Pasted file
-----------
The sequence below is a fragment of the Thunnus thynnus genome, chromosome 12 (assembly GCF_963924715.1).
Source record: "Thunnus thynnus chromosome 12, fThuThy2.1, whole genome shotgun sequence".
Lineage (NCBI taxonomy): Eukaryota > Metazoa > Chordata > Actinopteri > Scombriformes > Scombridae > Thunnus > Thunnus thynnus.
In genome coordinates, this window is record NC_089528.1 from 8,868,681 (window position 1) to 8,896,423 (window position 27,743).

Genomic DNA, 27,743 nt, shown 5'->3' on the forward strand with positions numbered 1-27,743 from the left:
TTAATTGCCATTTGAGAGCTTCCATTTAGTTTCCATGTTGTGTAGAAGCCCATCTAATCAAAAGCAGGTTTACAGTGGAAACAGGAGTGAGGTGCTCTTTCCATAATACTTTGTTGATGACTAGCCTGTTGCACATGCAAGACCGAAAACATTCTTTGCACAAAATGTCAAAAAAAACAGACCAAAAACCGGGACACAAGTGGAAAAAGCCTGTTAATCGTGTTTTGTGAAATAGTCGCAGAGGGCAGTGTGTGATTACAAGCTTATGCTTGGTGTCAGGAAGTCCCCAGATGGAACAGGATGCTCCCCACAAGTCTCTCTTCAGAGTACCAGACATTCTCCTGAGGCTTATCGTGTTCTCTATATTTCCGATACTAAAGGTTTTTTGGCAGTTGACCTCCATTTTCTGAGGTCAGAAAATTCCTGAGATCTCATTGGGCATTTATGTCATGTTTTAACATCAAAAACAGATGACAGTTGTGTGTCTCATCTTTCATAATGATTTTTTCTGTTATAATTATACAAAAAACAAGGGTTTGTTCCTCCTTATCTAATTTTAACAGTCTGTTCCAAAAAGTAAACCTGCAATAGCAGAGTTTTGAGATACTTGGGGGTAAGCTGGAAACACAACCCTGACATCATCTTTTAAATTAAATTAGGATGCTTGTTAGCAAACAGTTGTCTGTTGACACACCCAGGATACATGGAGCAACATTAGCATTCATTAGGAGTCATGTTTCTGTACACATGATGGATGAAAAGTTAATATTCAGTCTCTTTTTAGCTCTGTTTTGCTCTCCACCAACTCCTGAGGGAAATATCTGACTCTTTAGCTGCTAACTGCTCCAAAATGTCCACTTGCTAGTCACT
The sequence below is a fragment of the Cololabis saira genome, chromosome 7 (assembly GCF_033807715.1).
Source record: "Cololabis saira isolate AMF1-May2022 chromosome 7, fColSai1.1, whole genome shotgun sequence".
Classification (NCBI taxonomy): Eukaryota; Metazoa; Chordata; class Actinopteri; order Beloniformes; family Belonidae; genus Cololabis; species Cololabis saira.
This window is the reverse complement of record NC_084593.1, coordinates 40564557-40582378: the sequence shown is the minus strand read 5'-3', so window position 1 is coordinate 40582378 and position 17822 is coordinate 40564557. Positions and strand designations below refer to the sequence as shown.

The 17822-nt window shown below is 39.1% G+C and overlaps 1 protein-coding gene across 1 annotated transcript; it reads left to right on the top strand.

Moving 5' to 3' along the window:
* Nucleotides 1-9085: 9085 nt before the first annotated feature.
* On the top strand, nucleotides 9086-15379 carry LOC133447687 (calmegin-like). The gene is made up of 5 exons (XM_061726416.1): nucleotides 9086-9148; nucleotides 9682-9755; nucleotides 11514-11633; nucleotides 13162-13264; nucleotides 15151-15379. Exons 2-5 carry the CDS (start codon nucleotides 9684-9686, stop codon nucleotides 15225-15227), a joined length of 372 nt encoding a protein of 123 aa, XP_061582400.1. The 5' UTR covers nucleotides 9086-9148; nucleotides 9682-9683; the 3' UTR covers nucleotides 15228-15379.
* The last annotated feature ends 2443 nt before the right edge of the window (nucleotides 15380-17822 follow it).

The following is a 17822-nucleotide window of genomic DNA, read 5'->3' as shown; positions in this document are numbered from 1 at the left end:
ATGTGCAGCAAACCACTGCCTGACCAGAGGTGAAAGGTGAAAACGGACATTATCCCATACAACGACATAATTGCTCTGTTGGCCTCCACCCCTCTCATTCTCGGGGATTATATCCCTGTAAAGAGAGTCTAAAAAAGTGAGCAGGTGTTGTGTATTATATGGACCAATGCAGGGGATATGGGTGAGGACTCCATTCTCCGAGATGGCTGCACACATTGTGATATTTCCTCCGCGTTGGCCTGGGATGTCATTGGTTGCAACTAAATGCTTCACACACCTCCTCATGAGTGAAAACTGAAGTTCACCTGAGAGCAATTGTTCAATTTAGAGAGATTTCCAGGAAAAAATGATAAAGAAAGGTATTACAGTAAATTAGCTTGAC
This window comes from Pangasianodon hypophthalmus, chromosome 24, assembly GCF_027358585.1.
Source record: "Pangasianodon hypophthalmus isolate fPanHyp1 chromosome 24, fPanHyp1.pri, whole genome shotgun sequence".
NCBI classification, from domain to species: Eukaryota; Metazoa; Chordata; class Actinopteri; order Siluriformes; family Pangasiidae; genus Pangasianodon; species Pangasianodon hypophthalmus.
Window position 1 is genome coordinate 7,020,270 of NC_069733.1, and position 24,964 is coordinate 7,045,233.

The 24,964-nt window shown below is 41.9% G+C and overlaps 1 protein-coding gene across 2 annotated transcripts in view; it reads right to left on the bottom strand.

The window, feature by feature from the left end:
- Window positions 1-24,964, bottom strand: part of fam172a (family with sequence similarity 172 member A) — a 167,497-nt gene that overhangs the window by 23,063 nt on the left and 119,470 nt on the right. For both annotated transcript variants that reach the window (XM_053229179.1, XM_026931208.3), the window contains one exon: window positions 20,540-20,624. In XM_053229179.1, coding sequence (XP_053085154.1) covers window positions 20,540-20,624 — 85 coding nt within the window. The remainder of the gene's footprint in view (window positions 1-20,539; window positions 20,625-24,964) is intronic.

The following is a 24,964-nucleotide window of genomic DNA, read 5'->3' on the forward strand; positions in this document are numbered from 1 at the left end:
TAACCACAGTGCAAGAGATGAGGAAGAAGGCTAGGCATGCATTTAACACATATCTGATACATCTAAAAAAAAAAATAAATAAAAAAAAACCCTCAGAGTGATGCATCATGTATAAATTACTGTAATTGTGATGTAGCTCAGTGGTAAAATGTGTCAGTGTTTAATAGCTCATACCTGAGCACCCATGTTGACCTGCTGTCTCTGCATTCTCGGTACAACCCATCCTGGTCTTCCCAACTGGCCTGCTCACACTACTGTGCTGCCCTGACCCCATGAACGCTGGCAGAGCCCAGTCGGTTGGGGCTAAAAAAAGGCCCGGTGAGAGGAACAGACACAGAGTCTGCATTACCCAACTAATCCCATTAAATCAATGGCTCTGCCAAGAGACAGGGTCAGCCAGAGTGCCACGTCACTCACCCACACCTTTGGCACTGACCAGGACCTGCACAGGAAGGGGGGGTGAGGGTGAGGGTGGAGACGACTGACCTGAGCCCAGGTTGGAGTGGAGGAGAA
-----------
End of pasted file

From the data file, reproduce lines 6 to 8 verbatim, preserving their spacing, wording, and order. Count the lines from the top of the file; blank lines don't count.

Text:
TTAATTGCCATTTGAGAGCTTCCATTTAGTTTCCATGTTGTGTAGAAGCCCATCTAATCAAAAGCAGGTTTACAGTGGAAACAGGAGTGAGGTGCTCTTTCCATAATACTTTGTTGATGACTAGCCTGTTGCACATGCAAGACCGAAAACATTCTTTGCACAAAATGTCAAAAAAAACAGACCAAAAACCGGGACACAAGTGGAAAAAGCCTGTTAATCGTGTTTTGTGAAATAGTCGCAGAGGGCAGTGTGTGATTACAAGCTTATGCTTGGTGTCAGGAAGTCCCCAGATGGAACAGGATGCTCCCCACAAGTCTCTCTTCAGAGTACCAGACATTCTCCTGAGGCTTATCGTGTTCTCTATATTTCCGATACTAAAGGTTTTTTGGCAGTTGACCTCCATTTTCTGAGGTCAGAAAATTCCTGAGATCTCATTGGGCATTTATGTCATGTTTTAACATCAAAAACAGATGACAGTTGTGTGTCTCATCTTTCATAATGATTTTTTCTGTTATAATTATACAAAAAACAAGGGTTTGTTCCTCCTTATCTAATTTTAACAGTCTGTTCCAAAAAGTAAACCTGCAATAGCAGAGTTTTGAGATACTTGGGGGTAAGCTGGAAACACAACCCTGACATCATCTTTTAAATTAAATTAGGATGCTTGTTAGCAAACAGTTGTCTGTTGACACACCCAGGATACATGGAGCAACATTAGCATTCATTAGGAGTCATGTTTCTGTACACATGATGGATGAAAAGTTAATATTCAGTCTCTTTTTAGCTCTGTTTTGCTCTCCACCAACTCCTGAGGGAAATATCTGACTCTTTAGCTGCTAACTGCTCCAAAATGTCCACTTGCTAGTCACT
The sequence below is a fragment of the Cololabis saira genome, chromosome 7 (assembly GCF_033807715.1).
Source record: "Cololabis saira isolate AMF1-May2022 chromosome 7, fColSai1.1, whole genome shotgun sequence".